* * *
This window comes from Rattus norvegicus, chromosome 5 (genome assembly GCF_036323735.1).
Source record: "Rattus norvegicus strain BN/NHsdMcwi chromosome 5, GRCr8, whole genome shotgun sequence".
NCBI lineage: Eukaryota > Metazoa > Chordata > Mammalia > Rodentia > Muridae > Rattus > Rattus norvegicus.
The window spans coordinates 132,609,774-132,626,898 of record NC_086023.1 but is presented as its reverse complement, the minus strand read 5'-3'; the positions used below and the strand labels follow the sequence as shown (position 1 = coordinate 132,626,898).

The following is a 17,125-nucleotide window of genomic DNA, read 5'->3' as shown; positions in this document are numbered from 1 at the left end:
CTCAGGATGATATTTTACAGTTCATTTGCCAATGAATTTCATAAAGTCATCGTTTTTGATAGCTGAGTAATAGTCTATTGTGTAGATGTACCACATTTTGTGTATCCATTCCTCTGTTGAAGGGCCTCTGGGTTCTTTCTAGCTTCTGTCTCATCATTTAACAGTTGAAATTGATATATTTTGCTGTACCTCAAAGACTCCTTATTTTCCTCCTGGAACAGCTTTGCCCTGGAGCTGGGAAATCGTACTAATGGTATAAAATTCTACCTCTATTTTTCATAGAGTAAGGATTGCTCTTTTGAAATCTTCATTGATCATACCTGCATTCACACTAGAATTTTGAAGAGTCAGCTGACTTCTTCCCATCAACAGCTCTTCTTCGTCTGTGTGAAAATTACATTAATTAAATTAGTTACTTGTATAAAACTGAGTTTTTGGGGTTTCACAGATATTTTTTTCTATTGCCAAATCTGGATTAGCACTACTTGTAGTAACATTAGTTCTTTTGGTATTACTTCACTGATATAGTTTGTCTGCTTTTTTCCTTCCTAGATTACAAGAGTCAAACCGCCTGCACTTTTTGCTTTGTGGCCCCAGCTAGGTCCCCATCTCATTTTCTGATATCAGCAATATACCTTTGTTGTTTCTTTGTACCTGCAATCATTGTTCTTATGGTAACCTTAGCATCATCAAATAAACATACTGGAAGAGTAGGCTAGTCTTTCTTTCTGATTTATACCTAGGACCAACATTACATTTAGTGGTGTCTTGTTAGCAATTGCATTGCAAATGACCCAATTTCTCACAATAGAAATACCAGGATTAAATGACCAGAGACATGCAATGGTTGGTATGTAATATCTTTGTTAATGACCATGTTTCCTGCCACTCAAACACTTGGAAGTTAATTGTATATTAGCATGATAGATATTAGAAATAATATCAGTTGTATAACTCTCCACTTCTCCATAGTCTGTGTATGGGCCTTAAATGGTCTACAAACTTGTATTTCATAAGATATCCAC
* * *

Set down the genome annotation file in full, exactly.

This window comes from Rattus norvegicus, chromosome 5 (genome assembly GCF_036323735.1).
Source record: "Rattus norvegicus strain BN/NHsdMcwi chromosome 5, GRCr8, whole genome shotgun sequence".
NCBI lineage: Eukaryota > Metazoa > Chordata > Mammalia > Rodentia > Muridae > Rattus > Rattus norvegicus.
The window spans coordinates 132,609,774-132,626,898 of record NC_086023.1 but is presented as its reverse complement, the minus strand read 5'-3'; the positions used below and the strand labels follow the sequence as shown (position 1 = coordinate 132,626,898).

The following is a 17,125-nucleotide window of genomic DNA, read 5'->3' as shown; positions in this document are numbered from 1 at the left end:
CTCAGGATGATATTTTACAGTTCATTTGCCAATGAATTTCATAAAGTCATCGTTTTTGATAGCTGAGTAATAGTCTATTGTGTAGATGTACCACATTTTGTGTATCCATTCCTCTGTTGAAGGGCCTCTGGGTTCTTTCTAGCTTCTGTCTCATCATTTAACAGTTGAAATTGATATATTTTGCTGTACCTCAAAGACTCCTTATTTTCCTCCTGGAACAGCTTTGCCCTGGAGCTGGGAAATCGTACTAATGGTATAAAATTCTACCTCTATTTTTCATAGAGTAAGGATTGCTCTTTTGAAATCTTCATTGATCATACCTGCATTCACACTAGAATTTTGAAGAGTCAGCTGACTTCTTCCCATCAACAGCTCTTCTTCGTCTGTGTGAAAATTACATTAATTAAATTAGTTACTTGTATAAAACTGAGTTTTTGGGGTTTCACAGATATTTTTTTCTATTGCCAAATCTGGATTAGCACTACTTGTAGTAACATTAGTTCTTTTGGTATTACTTCACTGATATAGTTTGTCTGCTTTTTTCCTTCCTAGATTACAAGAGTCAAACCGCCTGCACTTTTTGCTTTGTGGCCCCAGCTAGGTCCCCATCTCATTTTCTGATATCAGCAATATACCTTTGTTGTTTCTTTGTACCTGCAATCATTGTTCTTATGGTAACCTTAGCATCATCAAATAAACATACTGGAAGAGTAGGCTAGTCTTTCTTTCTGATTTATACCTAGGACCAACATTACATTTAGTGGTGTCTTGTTAGCAATTGCATTGCAAATGACCCAATTTCTCACAATAGAAATACCAGGATTAAATGACCAGAGACATGCAATGGTTGGTATGTAATATCTTTGTTAATGACCATGTTTCCTGCCACTCAAACACTTGGAAGTTAATTGTATATTAGCATGATAGATATTAGAAATAATATCAGTTGTATAACTCTCCACTTCTCCATAGTCTGTGTATGGGCCTTAAATGGTCTACAAACTTGTATTTCATAAGATATCCAC